Find your fonts - my top 5 places for free and paid fonts

Choosing a font is sometimes as anxiety-inducing to DIY entrepreneurs as having a baby is.

Well, maybe not that bad, but it can still create a lot of stress.

To alleviate your anxiety, or if you just want to look at cool typefaces, here’s my top 5 places to get fonts for clients (free and paid).

Psst: want to learn how to pair fonts easily? Click here >

1. Google Fonts is the first place I look for fonts. The library is full of awesome fonts and Google allows users to test the fonts in over a hundred languages. Everything is free and open source, there’s more than 600 fonts (as of my last check) and you can preview your text before downloading or installing on a site.

That last point is great for designers since our font files are already bursting and we prefer to download only the typefaces we’ll actually use. Definitely the best font resource so far.

2. Font Squirrel is a great resource for fonts that have a free commercial use license. I haven’t had any issues with the fonts, the library is organized by style and it’s definitely one of the first places I look for client projects.

3. DaFont is typically the third place I check for fonts. It’s rare that I didn’t find something in the first two but this is still a great source. DaFont has thousands of fonts in different styles. With this resource, you need to be careful though. Not all fonts are for commercial use and make sure to read the fine print!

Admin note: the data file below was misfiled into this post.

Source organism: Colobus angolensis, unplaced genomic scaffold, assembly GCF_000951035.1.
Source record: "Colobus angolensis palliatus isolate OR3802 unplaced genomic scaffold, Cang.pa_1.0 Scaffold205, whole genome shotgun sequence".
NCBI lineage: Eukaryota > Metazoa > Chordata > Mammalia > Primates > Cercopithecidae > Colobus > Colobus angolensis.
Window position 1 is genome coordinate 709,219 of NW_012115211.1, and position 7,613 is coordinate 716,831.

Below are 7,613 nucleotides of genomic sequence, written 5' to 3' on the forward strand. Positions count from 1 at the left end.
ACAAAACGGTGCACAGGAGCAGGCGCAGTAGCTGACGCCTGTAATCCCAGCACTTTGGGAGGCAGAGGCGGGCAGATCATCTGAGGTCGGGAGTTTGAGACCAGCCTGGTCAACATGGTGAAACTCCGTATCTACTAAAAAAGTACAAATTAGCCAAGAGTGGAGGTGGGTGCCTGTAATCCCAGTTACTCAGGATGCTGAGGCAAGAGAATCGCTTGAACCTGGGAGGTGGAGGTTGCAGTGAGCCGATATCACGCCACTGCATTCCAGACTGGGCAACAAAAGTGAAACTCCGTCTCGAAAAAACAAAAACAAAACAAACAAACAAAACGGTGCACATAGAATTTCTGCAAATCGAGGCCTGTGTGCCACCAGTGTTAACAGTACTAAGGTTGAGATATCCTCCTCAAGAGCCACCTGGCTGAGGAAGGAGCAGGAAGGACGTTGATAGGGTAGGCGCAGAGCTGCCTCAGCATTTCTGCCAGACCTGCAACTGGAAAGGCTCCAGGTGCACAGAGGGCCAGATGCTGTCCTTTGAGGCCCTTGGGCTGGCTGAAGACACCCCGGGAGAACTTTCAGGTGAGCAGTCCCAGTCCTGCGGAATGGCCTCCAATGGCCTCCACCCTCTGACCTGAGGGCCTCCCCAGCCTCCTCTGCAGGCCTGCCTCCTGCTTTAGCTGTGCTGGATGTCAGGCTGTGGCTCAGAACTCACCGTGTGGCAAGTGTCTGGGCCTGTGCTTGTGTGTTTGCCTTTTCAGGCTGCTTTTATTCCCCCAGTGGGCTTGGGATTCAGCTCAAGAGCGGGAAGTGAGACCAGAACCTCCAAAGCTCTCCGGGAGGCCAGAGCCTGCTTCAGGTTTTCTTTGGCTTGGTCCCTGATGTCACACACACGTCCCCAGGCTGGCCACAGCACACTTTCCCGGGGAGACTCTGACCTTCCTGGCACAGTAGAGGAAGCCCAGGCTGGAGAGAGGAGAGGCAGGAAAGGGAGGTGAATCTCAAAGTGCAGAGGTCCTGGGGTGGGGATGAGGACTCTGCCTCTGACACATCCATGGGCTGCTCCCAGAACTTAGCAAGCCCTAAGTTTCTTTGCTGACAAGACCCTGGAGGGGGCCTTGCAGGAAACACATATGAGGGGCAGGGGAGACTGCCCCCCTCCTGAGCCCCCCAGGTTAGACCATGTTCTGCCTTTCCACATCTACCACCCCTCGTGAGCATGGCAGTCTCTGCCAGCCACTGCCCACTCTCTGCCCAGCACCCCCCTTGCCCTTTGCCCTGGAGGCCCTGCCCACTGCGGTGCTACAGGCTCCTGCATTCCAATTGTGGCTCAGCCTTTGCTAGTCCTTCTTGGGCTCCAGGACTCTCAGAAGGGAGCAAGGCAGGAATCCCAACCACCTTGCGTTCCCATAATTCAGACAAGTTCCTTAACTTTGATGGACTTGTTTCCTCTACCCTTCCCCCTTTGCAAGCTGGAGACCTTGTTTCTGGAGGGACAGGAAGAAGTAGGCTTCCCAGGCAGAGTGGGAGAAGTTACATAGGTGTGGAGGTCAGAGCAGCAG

4. Creative Market is perfect for photos, graphics, templates, and… fonts! There’s thousands of quality and unique fonts – from hand-drawn to calligraphy. This place is perfect if you’re looking for your main headline or logo font.

5. Adobe Typekit, although I haven’t used it yet, I’ve heard positive things from other designers. They work with the leading type foundries and your purchase comes free of restrictions (make sure to always read the fine print though because things can change). This place is perfect for designers and they have a free account – although friends have mentioned it’s very limited in choices.

Feeling a bit confused? Click here for the biz owner’s basics on fonts >

Pretty much, if you’re on a budget, I suggest Google Fonts because it’s easy to use and you can add the snippet of code onto your website to install the font. If you’re a designer, you might want to think about getting into Creative Market or trying Adobe typekit (let me know how you like the latter).

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